IMOS - Deep Water Moorings - Deep Water Arrays (DA) Sub-facility, Polynya array, Polynya2 Mooring Platform

Research Project

Researchers: Sloyan, Bernadette (Principal investigator) ,  Sloyan, Bernadette (Principal investigator) ,  AODN Data Manager (Point of contact, Distributes) ,  Data Officer (Point of contact, Distributes) ,  Data Officer (Point of contact, Distributes)
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Brief description The Polynya2 (Mertz region) deepwater mooring was deployed on 2011-01-22 at (-66.20 S, 143.21 E) off the Adelie Land Coast in Antarctica, and was recovered in January 2015. In February 2014 a second array was deployed in a new location near the Totten Glacier, which was decommissioned in January 2015. Instrumentation includes 75kHz Acoustic Doppler Current Profilers (RDI longranger ADCPs), Seabird SBE37s (SM and SMP) and 16plus V2. The mooring will collect a time series of full-depth profiles of water velocity and discrete temperature and salinity measurement at four depth on each mooring, between the seafloor and 300m depth (the mooring are limited to this depth to avoid contact with icebergs). This Polynya mooring array will re-continue the time series of bottom water export begun in 2008, using observation strategy, modified as required following recovery of the array in 2009. The aim of the IMOS Polynya mooring array is to measure the export of dense Antarctic Bottom Water from the Adélie Land coast. Sinking of dense water near Antarctica supplies the deep branch of the global overturning circulation, a pattern of ocean currents that strongly influences climate. Several studies have recently shown that the properties of the bottom water in the Australian Antarctic Basin are changing. Monitoring the temperature, salinity and oxygen of bottom water will provide observations to detect how the Southern Ocean limb of the overturning circulation is responding to changes in high latitude climate forcing. The goal of the new Totten region location is to obtain measurements of "warm" inflow to, and (if possible) outflow from the Totten Glacier system. As it happened, access right to the Totten was not possible, and moorings were sited closer to the Dalton Iceberg Tongue and Moscow University Ice Shelf, possibly part of the Totten inflow story.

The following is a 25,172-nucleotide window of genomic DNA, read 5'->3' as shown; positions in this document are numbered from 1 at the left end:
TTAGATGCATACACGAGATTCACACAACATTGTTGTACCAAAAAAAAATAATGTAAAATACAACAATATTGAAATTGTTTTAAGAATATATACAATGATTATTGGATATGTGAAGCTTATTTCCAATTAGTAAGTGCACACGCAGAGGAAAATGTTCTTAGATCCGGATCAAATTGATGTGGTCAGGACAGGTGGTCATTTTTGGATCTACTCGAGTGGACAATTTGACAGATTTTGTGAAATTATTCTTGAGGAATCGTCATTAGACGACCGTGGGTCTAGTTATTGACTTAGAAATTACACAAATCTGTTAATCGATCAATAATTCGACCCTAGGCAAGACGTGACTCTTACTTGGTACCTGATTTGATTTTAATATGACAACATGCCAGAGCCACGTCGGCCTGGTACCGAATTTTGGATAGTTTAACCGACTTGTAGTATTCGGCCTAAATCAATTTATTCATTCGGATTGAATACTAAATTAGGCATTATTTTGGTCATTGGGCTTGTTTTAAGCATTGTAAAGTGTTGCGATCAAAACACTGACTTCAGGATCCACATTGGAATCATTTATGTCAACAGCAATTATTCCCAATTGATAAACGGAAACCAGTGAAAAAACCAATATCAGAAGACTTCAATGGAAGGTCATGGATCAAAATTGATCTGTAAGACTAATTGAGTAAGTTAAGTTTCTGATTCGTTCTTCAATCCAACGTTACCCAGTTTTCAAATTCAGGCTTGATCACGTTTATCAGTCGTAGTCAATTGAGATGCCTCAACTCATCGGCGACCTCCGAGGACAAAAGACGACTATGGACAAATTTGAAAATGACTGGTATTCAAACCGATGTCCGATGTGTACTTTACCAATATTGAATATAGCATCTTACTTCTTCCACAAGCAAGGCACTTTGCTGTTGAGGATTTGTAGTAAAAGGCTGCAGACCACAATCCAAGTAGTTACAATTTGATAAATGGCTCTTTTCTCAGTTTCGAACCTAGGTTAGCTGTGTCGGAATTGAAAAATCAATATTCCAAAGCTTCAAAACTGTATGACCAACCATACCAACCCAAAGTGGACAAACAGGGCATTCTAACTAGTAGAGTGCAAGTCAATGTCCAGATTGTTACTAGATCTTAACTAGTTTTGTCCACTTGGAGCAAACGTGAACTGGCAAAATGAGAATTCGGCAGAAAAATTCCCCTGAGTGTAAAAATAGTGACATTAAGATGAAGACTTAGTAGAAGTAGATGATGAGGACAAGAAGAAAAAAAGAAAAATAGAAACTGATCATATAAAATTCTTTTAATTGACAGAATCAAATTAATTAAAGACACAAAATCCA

Notes Credit
Australia’s Integrated Marine Observing System (IMOS) is enabled by the National Collaborative Research Infrastructure Strategy (NCRIS). It is operated by a consortium of institutions as an unincorporated joint venture, with the University of Tasmania as Lead Agent.

Data time period: 22 01 2011 to 2015-01-17

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